A few feet away, tiny Cuthbert Bayi was emitting car-curdling shrieks, and Walker was peering again at the odd autograph he had received from Ryun. Above his name Ryun had written "Go with God" and beneath it "John" and the numbers "3:3-8." Other runners had written their world-record mile times beneath their names, but Ryun's figure was too fast for any 20th-century mile; could it be, Walker wondered, Ryun's best time in the 1,500? No, it was a passage from the Gospel According to John in which Jesus declares, "Except a man be born again, he cannot see the kingdom of God."
Several seats away sat Ryun, his old haunted look gone. He was locked in conversation with Cram, taking up the Englishman's offer to host Ryun's family at Cram's home in a week or two, agreeing how fortunate Cram was to have had countrymen Coe and Ovett drawing everyone's eyes during his years of ripening and how unlucky Ryun was to have assumed the yoke of America's hopes as a teen. Ryun is a little thicker now and wears hearing aids in both ears to correct a 50% hearing loss he suffered as a child, but the light in his eyes makes him more handsome than ever. His job, which takes him to schools for the hearing-impaired across the U.S. as a representative of a hearing-aid firm named Resound, allows him to appear in road races all over the country and also to tell the tale of his religious conversion before Christian groups.
Having twice set world records by age 20, Ryun had seen his life swirl ever downward after he lost the 1,500 to Kip Keino in the high-altitude 1968 Olympics in Mexico City. He quit in the middle of several races, was savaged by the U.S. press, stopped running altogether and finally regathered himself for atonement at the '72 Munich Games. His times, as he prepared, remained erratic, the yoke yet too heavy, the joy still not there.
"I'll never forget that day after he ran a 4:19 mile and finished last in Los Angeles in the spring of '72," said his wife, Anne. "He walked out of the stadium, slammed his spikes against a tree and started screaming. I'd never seen such rage in Jim."
Brought up by a strict father in a fundamentalist Christian church, forbidden to attend dances or movies, Ryun had grown into a young man so bound by duty to meet others' expectations that each sigh of disappointment from the world after each race in which he failed to rebreak the world record had crushed him. "And then," he said, "in May of 1972, I accepted Jesus Christ as my savior, and for the first time in my life I had the feeling that God loved me because of me, not because of my accomplishments. I felt elated. At the Olympic trials I felt so light that I threw up my arms 10 yards before the finish and had to throw them up again! Then I went to Toronto, and on a track that was like asphalt, with the closest runner 18 seconds behind me, I ran a 3:52 mile—the third-fastest mile ever. A new dimension inside of me was being tapped. For the first time I was relaxed. Everything was right. And then, in the prelim in Munich, I was tripped, and the official [on the appeals committee] who could've reinstated me for the final refused to, and that was it. I had to retire from amateur running then to work and raise my family."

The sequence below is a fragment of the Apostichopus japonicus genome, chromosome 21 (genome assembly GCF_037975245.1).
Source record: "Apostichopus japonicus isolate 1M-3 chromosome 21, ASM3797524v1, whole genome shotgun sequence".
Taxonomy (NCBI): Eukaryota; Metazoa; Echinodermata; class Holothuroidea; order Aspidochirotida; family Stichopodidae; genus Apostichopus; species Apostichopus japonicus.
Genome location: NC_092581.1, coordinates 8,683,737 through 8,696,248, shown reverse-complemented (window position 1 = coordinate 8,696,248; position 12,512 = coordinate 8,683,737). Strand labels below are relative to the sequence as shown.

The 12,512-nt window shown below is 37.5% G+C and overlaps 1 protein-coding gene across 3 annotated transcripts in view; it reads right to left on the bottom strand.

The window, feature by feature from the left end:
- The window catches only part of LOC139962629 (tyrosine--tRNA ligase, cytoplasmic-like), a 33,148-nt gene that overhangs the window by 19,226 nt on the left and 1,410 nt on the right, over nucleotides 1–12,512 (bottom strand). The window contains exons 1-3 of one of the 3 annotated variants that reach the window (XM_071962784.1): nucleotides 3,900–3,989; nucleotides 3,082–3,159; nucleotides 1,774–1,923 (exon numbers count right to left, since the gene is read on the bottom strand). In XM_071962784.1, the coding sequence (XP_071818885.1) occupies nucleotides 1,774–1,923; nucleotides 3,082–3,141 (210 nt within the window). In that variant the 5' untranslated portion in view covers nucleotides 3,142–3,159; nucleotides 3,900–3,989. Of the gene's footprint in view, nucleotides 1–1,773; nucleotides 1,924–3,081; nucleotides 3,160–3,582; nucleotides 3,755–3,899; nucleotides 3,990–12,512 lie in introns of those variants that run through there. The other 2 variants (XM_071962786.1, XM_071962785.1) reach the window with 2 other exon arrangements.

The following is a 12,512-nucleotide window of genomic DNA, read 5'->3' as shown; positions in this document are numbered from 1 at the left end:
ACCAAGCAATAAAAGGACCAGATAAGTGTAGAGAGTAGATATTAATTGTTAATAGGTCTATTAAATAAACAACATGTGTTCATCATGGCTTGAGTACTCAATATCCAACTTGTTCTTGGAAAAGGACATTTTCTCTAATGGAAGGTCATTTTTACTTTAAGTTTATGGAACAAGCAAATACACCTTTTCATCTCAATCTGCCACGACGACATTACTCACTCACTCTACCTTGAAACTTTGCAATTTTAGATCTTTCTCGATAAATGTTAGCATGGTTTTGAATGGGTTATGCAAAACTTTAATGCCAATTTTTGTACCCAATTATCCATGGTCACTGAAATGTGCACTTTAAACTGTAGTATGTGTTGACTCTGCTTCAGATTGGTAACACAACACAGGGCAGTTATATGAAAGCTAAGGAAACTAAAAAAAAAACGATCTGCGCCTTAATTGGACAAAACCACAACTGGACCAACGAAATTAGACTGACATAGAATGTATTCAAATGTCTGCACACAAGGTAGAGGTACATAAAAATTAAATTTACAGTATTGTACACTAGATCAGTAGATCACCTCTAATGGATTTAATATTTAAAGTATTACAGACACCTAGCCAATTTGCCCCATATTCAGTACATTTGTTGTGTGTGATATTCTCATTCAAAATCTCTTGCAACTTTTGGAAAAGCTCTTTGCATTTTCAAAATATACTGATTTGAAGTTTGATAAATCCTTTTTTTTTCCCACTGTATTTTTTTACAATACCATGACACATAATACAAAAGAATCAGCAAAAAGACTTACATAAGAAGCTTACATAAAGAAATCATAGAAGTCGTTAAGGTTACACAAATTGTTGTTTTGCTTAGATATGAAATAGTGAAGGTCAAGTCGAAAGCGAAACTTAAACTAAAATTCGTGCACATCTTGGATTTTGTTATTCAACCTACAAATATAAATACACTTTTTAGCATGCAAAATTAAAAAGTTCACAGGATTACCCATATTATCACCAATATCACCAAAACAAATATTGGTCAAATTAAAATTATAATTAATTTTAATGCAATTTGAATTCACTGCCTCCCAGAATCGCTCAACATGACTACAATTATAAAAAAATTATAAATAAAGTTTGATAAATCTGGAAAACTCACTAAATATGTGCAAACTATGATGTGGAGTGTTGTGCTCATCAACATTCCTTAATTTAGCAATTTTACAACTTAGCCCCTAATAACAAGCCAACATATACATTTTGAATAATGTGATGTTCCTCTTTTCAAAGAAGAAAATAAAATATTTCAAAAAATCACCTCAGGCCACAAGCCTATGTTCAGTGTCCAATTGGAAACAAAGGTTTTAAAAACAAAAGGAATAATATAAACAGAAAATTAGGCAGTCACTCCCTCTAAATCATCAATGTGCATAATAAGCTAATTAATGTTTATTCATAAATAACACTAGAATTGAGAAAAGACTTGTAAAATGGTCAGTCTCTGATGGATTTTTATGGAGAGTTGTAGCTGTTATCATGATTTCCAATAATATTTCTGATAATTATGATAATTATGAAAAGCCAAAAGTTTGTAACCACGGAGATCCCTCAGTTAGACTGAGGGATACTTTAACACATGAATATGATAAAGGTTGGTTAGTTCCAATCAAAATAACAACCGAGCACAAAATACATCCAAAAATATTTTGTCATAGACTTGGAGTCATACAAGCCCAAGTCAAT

Ryun needed years to overcome his bitterness, to forgive the official; he knew that he had done so only when the man's image flashed up on the big screen as Ryun sat in the stands during the 1984 Olympics, and he felt...nothing. "I was released," he said.
"Now he runs to spread the word of Christ," said Anne. "He has found a peace that he never felt when he was breaking world records."
ELLIOTT: When I wanted to quit in training, I used to visualize a competitor on my shoulder. And I'd think, I'd rather die than let this person beat me.
IBBOTSON: I used to picture a tall shandy. That's beer and lemonade, in case you don't know.
SNELL: I used to picture handicapped people, people with crutches and wheelchairs, and ask myself. What right do you have to complain about this pain?